Age Bias Affects Healthcare for the Elderly

The PewResearchCenter released results of its November ‰Ûª08 study on the increasing generation. Here are some eye opening statistics. When does old age begin? The average American says 68. Those under 30 say it is 60. Those over 65 say it is 74.

Conan O‰ÛªBrien‰Ûªs average audience age dropped 10 years from Leno‰Ûªs and that was considered a good thing because advertisers crave younger viewers even though boomers and elders hold the majority of wealth in the nation.

And then you come to healthcare for the elderly. New interns are starting in hospitals across America. Young fresh faces whose definition of old is highly exaggerated and who have received no training in geriatric medicine. All medical students are required to rotate through pediatrics and obstetrics. There is no such requirement for geriatric medicine despite the fact that a third of physician‰Ûªs patients are over 65 and almost half of specialist patients are too. Medicare contributes more than $8 billion a year to support residency training, yet it does not require that part of that training focus on older adults.

There is great essay on this in the New York Times by Rosanne M. Leipzig, a physician and professor at Mount Sinai School of Medicine. She argues that those receiving Medicare money should be required to demonstrate that their trainees are competent in geriatric care, that Medicare should finance medical training in nursing homes, and that state licensing and medical specialty boards require demonstration of geriatric competence for licensing and certification.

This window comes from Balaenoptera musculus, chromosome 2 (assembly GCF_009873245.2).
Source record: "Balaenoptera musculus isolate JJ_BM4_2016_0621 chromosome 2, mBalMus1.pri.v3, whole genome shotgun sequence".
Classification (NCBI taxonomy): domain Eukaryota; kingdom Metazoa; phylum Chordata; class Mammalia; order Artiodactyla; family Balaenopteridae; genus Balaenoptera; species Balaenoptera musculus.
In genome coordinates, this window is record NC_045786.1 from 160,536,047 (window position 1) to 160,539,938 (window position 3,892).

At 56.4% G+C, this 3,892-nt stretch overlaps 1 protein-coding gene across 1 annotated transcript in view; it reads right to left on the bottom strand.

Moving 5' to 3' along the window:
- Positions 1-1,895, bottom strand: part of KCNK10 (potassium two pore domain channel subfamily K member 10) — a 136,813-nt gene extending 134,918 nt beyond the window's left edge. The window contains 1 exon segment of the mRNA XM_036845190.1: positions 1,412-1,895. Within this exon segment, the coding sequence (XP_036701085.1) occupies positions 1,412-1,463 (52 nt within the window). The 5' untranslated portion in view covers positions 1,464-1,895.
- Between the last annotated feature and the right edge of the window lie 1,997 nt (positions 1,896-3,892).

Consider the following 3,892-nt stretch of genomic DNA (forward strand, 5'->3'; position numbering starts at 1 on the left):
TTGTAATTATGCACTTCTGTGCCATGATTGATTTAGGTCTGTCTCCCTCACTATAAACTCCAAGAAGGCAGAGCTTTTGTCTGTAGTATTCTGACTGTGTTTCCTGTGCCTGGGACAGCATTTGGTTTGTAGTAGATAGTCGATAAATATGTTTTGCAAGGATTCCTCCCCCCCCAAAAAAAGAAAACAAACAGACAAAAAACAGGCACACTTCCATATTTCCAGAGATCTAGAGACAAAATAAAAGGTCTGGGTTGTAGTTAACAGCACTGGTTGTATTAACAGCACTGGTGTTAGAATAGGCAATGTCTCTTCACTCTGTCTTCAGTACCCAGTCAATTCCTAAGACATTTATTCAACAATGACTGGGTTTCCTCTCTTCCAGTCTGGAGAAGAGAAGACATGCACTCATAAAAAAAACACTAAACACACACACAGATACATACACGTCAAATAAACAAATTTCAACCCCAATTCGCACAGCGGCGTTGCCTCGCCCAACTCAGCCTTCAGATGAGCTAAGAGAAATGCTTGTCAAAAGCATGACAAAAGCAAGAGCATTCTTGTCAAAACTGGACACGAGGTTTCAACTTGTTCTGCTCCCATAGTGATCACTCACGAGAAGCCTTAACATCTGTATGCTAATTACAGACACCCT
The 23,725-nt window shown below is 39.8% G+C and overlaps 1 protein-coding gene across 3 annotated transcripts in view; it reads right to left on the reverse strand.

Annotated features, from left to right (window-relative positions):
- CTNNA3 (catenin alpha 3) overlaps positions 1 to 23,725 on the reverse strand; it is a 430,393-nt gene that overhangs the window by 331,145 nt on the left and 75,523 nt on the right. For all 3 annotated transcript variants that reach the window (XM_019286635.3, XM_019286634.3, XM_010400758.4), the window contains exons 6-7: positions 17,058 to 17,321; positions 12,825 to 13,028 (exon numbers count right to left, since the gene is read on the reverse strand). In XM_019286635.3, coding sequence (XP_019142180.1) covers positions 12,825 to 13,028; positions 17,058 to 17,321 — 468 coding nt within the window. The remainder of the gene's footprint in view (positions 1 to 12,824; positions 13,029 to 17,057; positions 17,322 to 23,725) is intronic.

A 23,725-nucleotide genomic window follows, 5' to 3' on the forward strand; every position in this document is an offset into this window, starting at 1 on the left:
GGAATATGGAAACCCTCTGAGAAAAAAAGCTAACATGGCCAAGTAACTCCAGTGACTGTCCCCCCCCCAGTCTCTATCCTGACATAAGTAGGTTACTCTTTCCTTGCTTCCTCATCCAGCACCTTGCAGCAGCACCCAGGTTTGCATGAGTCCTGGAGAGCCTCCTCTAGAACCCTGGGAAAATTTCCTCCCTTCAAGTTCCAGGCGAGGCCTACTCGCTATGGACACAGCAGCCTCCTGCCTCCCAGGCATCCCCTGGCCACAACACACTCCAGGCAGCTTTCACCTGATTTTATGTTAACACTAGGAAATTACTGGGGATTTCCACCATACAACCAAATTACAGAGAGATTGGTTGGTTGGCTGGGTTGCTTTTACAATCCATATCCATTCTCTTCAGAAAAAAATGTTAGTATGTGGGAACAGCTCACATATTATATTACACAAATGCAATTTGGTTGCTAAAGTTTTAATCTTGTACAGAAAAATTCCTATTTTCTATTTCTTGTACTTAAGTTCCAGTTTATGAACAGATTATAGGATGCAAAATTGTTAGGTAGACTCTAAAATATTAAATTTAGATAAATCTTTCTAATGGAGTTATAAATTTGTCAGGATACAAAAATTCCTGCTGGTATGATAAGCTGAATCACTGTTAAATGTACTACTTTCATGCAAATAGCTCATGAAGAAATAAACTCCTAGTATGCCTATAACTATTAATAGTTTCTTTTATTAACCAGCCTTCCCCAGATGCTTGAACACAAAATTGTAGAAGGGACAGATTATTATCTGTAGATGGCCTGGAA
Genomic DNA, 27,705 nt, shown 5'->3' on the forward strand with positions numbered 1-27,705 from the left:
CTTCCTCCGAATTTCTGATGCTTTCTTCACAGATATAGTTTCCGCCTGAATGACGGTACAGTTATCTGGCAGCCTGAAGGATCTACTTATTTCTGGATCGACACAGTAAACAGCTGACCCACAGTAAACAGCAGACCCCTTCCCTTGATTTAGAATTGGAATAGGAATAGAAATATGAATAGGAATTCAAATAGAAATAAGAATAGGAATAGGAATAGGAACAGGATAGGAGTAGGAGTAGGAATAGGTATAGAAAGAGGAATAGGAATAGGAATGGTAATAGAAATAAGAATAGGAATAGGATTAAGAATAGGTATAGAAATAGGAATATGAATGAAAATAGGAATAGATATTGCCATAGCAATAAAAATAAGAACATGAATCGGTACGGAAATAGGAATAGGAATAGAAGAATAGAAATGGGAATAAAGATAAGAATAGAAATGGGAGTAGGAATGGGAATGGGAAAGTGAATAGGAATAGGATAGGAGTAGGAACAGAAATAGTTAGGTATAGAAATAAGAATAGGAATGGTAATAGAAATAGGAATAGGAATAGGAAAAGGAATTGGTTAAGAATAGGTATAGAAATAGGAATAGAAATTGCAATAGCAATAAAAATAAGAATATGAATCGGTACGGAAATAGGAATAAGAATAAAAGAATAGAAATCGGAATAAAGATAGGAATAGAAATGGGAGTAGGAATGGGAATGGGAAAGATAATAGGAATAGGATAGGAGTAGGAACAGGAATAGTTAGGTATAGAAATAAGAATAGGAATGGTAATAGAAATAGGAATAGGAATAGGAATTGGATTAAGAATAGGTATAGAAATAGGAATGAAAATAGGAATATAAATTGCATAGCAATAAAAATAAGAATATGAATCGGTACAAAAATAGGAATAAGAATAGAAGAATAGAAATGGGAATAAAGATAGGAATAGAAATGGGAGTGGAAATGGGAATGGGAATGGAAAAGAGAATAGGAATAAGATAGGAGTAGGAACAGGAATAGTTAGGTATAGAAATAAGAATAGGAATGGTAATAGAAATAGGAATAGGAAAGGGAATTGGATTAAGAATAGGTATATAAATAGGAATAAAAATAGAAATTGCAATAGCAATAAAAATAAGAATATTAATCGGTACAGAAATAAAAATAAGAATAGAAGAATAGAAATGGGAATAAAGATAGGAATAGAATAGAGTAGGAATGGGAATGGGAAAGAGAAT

Basic geriatric knowledge is preventive medicine she says and I agree. Is it any wonder that mis-handled and diagnosed older patients end up worse off then when they present with their illnesses? And then where do they end up ‰ÛÒ in the long term care world.

You may require all the things she argues for and people will follow the rules to get paid or licensed but that does not take into consideration the general tone of the culture whose definition of old is warped, where the wisdom of our elders is not cherished, and where their contribution ends at retirement in the eyes of many. We need to change not just healthcare for the elderly but a culture that is obsessed with youth.